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Ennis Cosby

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CALIFORNIA | LOCAL
July 15, 1998
In reading the Julianne Malveaux and Cynthia Tucker columns (Commentary, July 13, regarding the Ennis Cosby murder), I have to say that when talking about race one should stick to the facts. As Tucker notes, Ennis Cosby drove a Mercedes, wore a Rolex. Criminals like Mikail Markhasev go where the money is. By using race as an instrument of blame as is asserted by Camille Cosby in her USA Today column (July 8) and reinforced by Malveaux, we are not only off the mark, we are fueling the already intense flames of racial division.
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OPINION
October 29, 2000
Given that I have never received The Times' endorsement, your support for challenger Steve Cooley did not come as a surprise (editorial, Oct. 22). Despite your statement to the contrary, Cooley has no intention of continuing my crime prevention initiatives. He's on record stating that he would eliminate my anti-truancy program, even though this program is responsible for keeping more than 51,000 potential dropouts in school. You reference two cases, but since I became district attorney, my office has handled more than 2 million criminal cases, attaining a 93% conviction rate.
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NEWS
January 17, 1997 | GREG BRAXTON and SHAWN HUBLER, TIMES STAFF WRITERS
To the extent that the world knew Ennis Cosby, it was as a shining star of his father's hilarious imaginary life. He was the sly adolescent whose first words upon turning 16 were, allegedly: "Wanna Porsche." He was the kid who shaved his head for no reason and attacked his sisters with wet towels. He was Theo Huxtable, the TV son on "The Cosby Show," whose relationship with his father redefined, with long-overdue dignity, the entertainment industry's portrayal of African American families.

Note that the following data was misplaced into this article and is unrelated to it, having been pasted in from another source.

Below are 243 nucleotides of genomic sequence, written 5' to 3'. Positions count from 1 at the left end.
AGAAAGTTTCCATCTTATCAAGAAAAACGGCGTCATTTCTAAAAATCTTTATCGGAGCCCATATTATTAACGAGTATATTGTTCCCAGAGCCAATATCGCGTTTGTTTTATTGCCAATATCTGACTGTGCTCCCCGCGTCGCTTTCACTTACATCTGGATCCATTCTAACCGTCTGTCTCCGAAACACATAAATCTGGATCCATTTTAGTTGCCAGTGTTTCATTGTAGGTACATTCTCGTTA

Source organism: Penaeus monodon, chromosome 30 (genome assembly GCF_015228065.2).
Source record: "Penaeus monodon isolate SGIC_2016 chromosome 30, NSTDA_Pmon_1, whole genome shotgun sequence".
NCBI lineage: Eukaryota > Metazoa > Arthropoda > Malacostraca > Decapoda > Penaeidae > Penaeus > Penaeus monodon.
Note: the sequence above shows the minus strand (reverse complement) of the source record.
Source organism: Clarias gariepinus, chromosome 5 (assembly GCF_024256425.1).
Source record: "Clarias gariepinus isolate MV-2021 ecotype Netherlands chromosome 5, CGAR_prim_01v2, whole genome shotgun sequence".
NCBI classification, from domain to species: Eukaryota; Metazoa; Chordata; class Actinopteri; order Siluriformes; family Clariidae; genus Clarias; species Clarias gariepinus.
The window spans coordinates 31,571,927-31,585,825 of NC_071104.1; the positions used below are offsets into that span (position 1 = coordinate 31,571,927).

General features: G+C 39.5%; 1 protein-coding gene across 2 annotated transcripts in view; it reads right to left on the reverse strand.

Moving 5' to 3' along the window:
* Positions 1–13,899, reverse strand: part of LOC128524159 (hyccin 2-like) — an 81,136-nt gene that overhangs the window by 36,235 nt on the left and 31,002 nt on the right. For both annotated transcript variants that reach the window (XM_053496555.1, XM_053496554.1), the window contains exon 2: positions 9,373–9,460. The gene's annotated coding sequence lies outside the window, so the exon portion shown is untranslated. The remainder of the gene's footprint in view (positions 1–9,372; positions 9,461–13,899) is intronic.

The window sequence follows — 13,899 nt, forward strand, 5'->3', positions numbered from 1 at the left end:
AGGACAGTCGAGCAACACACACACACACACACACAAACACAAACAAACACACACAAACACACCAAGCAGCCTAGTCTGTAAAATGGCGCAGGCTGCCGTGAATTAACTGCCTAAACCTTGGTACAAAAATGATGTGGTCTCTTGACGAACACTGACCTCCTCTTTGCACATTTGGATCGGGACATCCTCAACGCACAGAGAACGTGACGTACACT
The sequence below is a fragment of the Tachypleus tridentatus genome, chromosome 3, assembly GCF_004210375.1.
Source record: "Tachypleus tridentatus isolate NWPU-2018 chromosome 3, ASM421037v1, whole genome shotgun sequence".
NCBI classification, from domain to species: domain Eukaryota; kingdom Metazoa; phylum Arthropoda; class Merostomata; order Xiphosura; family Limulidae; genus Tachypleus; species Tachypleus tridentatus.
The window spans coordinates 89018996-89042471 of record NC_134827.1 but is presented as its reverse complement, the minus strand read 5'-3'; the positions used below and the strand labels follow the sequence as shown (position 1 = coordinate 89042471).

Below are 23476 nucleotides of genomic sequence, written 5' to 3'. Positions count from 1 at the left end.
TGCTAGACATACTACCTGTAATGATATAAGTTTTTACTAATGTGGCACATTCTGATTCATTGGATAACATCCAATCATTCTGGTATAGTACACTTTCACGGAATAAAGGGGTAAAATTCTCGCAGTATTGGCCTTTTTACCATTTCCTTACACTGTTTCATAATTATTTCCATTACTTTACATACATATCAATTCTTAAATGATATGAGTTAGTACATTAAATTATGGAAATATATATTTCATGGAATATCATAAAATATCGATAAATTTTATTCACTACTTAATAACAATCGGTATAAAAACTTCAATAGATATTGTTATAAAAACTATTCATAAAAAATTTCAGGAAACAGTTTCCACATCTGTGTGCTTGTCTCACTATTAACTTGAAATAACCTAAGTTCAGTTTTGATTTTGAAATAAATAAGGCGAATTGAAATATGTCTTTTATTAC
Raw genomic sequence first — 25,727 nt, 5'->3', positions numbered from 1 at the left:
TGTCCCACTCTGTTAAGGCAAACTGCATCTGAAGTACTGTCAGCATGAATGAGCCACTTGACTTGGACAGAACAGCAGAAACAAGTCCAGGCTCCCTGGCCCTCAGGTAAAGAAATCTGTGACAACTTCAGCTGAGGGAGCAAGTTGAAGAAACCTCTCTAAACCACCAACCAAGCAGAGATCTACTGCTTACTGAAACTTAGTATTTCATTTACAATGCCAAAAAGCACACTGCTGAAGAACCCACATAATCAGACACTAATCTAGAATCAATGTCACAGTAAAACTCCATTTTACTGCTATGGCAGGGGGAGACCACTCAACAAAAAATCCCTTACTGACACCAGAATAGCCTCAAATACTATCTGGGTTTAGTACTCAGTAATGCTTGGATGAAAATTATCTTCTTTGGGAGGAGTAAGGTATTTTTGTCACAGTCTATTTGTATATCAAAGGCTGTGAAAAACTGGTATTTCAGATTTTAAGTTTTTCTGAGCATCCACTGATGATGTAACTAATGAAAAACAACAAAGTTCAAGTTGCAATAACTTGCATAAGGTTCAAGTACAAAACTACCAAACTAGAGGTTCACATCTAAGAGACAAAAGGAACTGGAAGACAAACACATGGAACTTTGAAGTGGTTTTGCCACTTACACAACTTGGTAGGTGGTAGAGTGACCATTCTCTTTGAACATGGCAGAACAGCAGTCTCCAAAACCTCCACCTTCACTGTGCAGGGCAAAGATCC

CALIFORNIA | LOCAL
February 5, 1999
A judge refused to overturn the murder conviction of the man who killed Ennis Cosby, according to court documents released Thursday. Defense lawyers, citing what they said were forged confession letters, had asked a Los Angeles Superior Court judge to free Mikail Markhasev, who was convicted in July of killing comedian Bill Cosby's son.
NEWS
January 20, 1997 | NICHOLAS RICCARDI and ANGIE CHUANG, TIMES STAFF WRITERS
Ennis Cosby was buried in a private funeral at a secluded family estate in Massachusetts on Sunday, while a continent away, Los Angeles police investigators began sifting through the avalanche of calls that followed Saturday's release of a sketch depicting the man authorities believe may have killed the 27-year-old son of one of America's most beloved entertainers.
CALIFORNIA | LOCAL
February 5, 1999
A judge refused to overturn the murder conviction of the man who killed Ennis Cosby, according to court documents released Thursday. Defense lawyers, citing what they said were forged confession letters, had asked a Los Angeles Superior Court judge to free Mikail Markhasev, who was convicted in July of killing comedian Bill Cosby's son.
CALIFORNIA | LOCAL
January 21, 1997 | ROBERT SCHEER, Robert Scheer is a Times contributing editor. E-mail: rscheer@aol.com
Properly credentialed and steady at my post in the press section at the president's inauguration, within shouting distance of the man himself, a witness to history surrounded by the most successful of my peers, I am, as so often before on such occasions, filled with fear. This time it makes me think of Ennis William Cosby.
CALIFORNIA | LOCAL
July 12, 1998 | STEVE BERRY and ABIGAIL GOLDMAN, TIMES STAFF WRITERS
Mikail Markhasev, who immigrated here from Ukraine with his mother nine years ago, was on the college track in school. After graduation, he probably could have chosen any top-notch university. Instead, he chose to drop out and loiter in an alley, drinking beer with a group of petty thugs. His young life has been full of bad choices, many of which reveal puzzling personality contradictions.
ENTERTAINMENT
January 27, 1997 | JANE HALL, TIMES STAFF WRITER
When Bill Cosby returns to work here today, he will be seeing the cast and crew of his CBS comedy for the first time since the shooting death of his son, Ennis, 11 days ago in California. "I don't know what he will say, but I'm sure that everyone on the show will do their best to make Mr. Cosby feel comfortable," said David Brokaw, the entertainer's spokesman. "I imagine they'll talk briefly and then get down to work. That's what he wants to do."
CALIFORNIA | LOCAL
May 17, 1997 | GREG KRIKORIAN, TIMES STAFF WRITER